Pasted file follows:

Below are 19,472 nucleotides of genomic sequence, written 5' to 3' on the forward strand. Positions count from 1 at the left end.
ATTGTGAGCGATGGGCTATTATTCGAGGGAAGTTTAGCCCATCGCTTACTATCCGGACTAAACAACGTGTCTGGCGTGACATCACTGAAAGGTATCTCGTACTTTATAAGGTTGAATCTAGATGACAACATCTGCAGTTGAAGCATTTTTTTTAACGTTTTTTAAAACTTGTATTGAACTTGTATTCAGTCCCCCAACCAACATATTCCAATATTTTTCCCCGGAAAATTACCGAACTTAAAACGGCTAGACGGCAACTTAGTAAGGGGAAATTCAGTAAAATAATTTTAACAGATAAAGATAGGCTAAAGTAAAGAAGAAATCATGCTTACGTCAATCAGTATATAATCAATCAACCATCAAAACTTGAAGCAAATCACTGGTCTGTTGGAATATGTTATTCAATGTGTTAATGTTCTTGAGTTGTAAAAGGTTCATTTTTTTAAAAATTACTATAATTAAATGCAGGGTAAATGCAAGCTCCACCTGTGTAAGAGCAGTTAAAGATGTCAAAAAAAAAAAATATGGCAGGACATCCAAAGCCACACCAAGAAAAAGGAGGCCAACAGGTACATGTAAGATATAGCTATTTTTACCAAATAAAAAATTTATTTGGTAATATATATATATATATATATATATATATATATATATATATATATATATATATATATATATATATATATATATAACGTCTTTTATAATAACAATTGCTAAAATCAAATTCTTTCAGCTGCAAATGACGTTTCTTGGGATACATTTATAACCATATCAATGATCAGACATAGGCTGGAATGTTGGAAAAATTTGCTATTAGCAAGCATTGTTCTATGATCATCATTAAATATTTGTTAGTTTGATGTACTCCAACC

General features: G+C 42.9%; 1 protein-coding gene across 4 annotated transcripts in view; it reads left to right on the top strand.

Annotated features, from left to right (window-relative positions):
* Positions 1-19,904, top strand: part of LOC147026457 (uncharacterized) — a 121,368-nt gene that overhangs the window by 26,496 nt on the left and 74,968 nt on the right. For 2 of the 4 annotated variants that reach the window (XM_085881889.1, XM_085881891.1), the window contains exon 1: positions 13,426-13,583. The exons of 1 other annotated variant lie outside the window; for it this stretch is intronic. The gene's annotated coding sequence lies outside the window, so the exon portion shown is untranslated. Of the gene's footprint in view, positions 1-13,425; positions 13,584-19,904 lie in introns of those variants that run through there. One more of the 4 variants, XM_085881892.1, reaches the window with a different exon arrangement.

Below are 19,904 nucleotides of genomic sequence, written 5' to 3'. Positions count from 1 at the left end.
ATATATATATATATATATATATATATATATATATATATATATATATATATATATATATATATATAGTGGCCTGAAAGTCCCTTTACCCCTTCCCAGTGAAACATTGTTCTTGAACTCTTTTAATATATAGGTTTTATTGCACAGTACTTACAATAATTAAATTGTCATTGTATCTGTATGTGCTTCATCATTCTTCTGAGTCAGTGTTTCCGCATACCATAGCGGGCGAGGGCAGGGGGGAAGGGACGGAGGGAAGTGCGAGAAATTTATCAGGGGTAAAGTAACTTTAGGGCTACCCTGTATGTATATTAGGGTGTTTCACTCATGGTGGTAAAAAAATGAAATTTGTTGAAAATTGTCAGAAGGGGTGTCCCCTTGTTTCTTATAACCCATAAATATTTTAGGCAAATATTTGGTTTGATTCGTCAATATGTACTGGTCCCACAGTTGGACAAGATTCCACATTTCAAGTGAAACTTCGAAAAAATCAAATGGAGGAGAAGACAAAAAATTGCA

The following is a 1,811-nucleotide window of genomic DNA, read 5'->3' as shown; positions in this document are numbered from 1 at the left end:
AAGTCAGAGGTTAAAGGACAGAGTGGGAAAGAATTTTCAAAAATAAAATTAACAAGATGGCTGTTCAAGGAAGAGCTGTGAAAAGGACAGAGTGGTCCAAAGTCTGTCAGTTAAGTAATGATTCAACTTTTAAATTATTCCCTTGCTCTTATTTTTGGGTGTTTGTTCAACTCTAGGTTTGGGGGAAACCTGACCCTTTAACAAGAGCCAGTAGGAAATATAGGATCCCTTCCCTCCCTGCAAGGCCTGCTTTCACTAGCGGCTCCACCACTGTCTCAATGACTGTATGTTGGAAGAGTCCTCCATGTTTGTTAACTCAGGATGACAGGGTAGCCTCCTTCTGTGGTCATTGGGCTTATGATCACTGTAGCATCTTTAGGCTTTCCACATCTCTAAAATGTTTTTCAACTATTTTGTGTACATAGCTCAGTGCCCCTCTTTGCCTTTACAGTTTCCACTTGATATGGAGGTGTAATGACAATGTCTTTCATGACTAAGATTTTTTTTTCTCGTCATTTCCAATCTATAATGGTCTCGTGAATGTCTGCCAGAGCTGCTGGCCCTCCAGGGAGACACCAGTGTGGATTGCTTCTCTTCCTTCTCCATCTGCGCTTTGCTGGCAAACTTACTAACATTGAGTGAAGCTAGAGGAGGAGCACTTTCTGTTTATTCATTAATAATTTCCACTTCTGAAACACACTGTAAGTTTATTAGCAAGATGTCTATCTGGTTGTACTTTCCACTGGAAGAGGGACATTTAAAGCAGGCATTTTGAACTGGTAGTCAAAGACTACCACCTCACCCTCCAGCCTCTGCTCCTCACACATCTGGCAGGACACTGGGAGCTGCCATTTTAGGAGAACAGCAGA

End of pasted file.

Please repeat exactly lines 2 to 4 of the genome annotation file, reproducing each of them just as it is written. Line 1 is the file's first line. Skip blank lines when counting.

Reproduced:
ATTGTGAGCGATGGGCTATTATTCGAGGGAAGTTTAGCCCATCGCTTACTATCCGGACTAAACAACGTGTCTGGCGTGACATCACTGAAAGGTATCTCGTACTTTATAAGGTTGAATCTAGATGACAACATCTGCAGTTGAAGCATTTTTTTTAACGTTTTTTAAAACTTGTATTGAACTTGTATTCAGTCCCCCAACCAACATATTCCAATATTTTTCCCCGGAAAATTACCGAACTTAAAACGGCTAGACGGCAACTTAGTAAGGGGAAATTCAGTAAAATAATTTTAACAGATAAAGATAGGCTAAAGTAAAGAAGAAATCATGCTTACGTCAATCAGTATATAATCAATCAACCATCAAAACTTGAAGCAAATCACTGGTCTGTTGGAATATGTTATTCAATGTGTTAATGTTCTTGAGTTGTAAAAGGTTCATTTTTTTAAAAATTACTATAATTAAATGCAGGGTAAATGCAAGCTCCACCTGTGTAAGAGCAGTTAAAGATGTCAAAAAAAAAAAATATGGCAGGACATCCAAAGCCACACCAAGAAAAAGGAGGCCAACAGGTACATGTAAGATATAGCTATTTTTACCAAATAAAAAATTTATTTGGTAATATATATATATATATATATATATATATATATATATATATATATATATATATATATATATATATATATATATAACGTCTTTTATAATAACAATTGCTAAAATCAAATTCTTTCAGCTGCAAATGACGTTTCTTGGGATACATTTATAACCATATCAATGATCAGACATAGGCTGGAATGTTGGAAAAATTTGCTATTAGCAAGCATTGTTCTATGATCATCATTAAATATTTGTTAGTTTGATGTACTCCAACC

General features: G+C 42.9%; 1 protein-coding gene across 4 annotated transcripts in view; it reads left to right on the top strand.

Annotated features, from left to right (window-relative positions):